The BC Nurses’ Union hosted the ‘Vigil to Heal Healthcare’ on Monday, May 9. Nurses, first responders, and families of patients gathered in Victoria’s Confederation Garden Court to share the grief they’ve experience through the tumultuous past few years.
“Nurses and families haven’t been able to come together to honour and remember the lives that have been lost throughout the COVID pandemic as well as the opioid crisis,” said BCNU President Aman Grewal.
“We wanted to give them a place where they can do that so we decided to do that during Nurses Week.”
Throughout these hard times, The nurses in the BC healthcare system have been a resource that became extensively strained.
“They are overworked and don’t feel respected, they have dangerously low staffing levels, and yet they are still expected to continue to care for the patients,” said Grewal.
“This means that before, a nurse may have 4-5 patients, now there might be 10 or more patients assigned to just one nurse.”
Based on a survey done by the Union last year, 82% of union members said that their mental health deteriorated through the pandemic while 51% said that they are more likely to leave the profession in the next two years.
“They might go 12 hours without going to the washroom or having anything to eat or drink,” Grewal explained. “That doesn’t happen in any other workplace besides nursing.”
Aside from nurses, BCNU also invited other unions and MLA’s of the local legislature to attend the event. During the vigil, the attendees were addressed by Grewal as well as BCNU Vice President Adriane Gear. A couple of nurses also shared both their personal and professional loss.
“The act of holding a dying patient’s hand while they lay intubated and alone or balancing an iPad so family members can say their final good-byes is something that stays with you,” says Grewal.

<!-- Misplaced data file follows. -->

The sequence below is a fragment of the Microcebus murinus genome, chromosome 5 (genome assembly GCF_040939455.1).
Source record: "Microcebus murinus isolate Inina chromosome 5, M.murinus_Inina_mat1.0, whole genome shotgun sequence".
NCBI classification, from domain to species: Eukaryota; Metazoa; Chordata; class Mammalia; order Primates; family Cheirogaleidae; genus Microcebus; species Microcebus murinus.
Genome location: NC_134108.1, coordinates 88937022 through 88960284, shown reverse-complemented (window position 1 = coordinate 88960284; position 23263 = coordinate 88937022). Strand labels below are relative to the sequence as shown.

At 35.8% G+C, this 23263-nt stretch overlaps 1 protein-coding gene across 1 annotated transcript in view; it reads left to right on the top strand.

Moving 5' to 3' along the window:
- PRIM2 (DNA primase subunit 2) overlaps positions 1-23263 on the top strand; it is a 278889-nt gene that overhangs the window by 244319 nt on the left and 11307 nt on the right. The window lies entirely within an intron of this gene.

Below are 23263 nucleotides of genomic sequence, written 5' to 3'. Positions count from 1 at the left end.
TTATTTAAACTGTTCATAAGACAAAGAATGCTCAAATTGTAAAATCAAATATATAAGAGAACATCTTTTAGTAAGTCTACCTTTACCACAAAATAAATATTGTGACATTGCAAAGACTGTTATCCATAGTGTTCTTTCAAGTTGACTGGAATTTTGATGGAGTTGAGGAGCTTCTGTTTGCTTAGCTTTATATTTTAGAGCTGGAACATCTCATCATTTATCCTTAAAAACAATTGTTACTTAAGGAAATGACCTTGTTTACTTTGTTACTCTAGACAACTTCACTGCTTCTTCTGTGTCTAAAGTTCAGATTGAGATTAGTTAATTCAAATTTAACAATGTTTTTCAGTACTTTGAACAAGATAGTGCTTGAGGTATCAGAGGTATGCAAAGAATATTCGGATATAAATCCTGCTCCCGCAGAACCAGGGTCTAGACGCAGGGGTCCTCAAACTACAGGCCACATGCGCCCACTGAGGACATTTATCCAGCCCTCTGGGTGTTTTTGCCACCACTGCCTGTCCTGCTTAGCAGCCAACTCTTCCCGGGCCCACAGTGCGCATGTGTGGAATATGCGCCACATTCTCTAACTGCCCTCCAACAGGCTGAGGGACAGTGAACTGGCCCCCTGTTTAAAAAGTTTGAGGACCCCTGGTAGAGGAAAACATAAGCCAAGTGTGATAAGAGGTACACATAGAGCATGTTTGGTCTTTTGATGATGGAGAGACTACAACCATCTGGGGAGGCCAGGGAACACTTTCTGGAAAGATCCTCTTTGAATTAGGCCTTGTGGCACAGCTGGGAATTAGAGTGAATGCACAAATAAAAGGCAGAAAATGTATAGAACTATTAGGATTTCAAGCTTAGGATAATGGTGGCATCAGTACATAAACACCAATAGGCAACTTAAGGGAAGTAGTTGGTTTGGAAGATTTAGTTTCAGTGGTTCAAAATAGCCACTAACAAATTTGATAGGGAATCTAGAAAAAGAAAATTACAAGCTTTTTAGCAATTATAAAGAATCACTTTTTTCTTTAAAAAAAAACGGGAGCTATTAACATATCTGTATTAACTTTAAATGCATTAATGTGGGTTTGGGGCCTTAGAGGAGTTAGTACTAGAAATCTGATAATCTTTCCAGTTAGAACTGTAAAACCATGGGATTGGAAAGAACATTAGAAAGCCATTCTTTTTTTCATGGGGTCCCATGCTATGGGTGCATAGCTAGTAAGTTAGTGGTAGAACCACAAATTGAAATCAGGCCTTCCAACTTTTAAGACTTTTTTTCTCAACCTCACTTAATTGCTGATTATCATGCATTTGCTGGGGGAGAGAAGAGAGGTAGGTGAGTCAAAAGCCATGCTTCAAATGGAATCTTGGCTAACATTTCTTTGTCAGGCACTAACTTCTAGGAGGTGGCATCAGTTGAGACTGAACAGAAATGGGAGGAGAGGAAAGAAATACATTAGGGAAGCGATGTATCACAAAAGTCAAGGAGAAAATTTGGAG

“It’s had a profound impact on our members, and they are not allowed to share this reality openly.”
Grewal explained how involved nurses are with treating patients suffering from a drug overdose.
“It’s the nurses who are going to be taking care of them until they are resuscitated,” said Grewal.
“Resuscitated could mean getting getting a couple of doses of the Narcan or applying a breathing tube if the patient is struggling breathing.”
Grewal also adds, “the families are supported by the nurses and the social workers when they’ve been notified or have been at the bedside of the patient in the ICU.”
“Nurses have a lot of empathy and care they provide to the entire family, a very wholistic approach.”
Although the work is very demanding and the current situation is not attractive, Grewal noted that there are still people who actively choose to become a nurse.
“People have a calling,” Grewal said. “Some have it in them that they want to become a nurse from an early age. It is a profound and respectable profession to be in.”
For these people and the rest of the nursing community, BCNU is working hard to address the issues plaguing the essential position. The union is headed into bargaining in the fall. They will negotiate working conditions, wages, and raise any other union members’ concerns and priorities.
“BCNU is just coming up to 41 years since it was formed,” said Grewal. “We continue advocate for our nurses’ working conditions to ensure it is safe”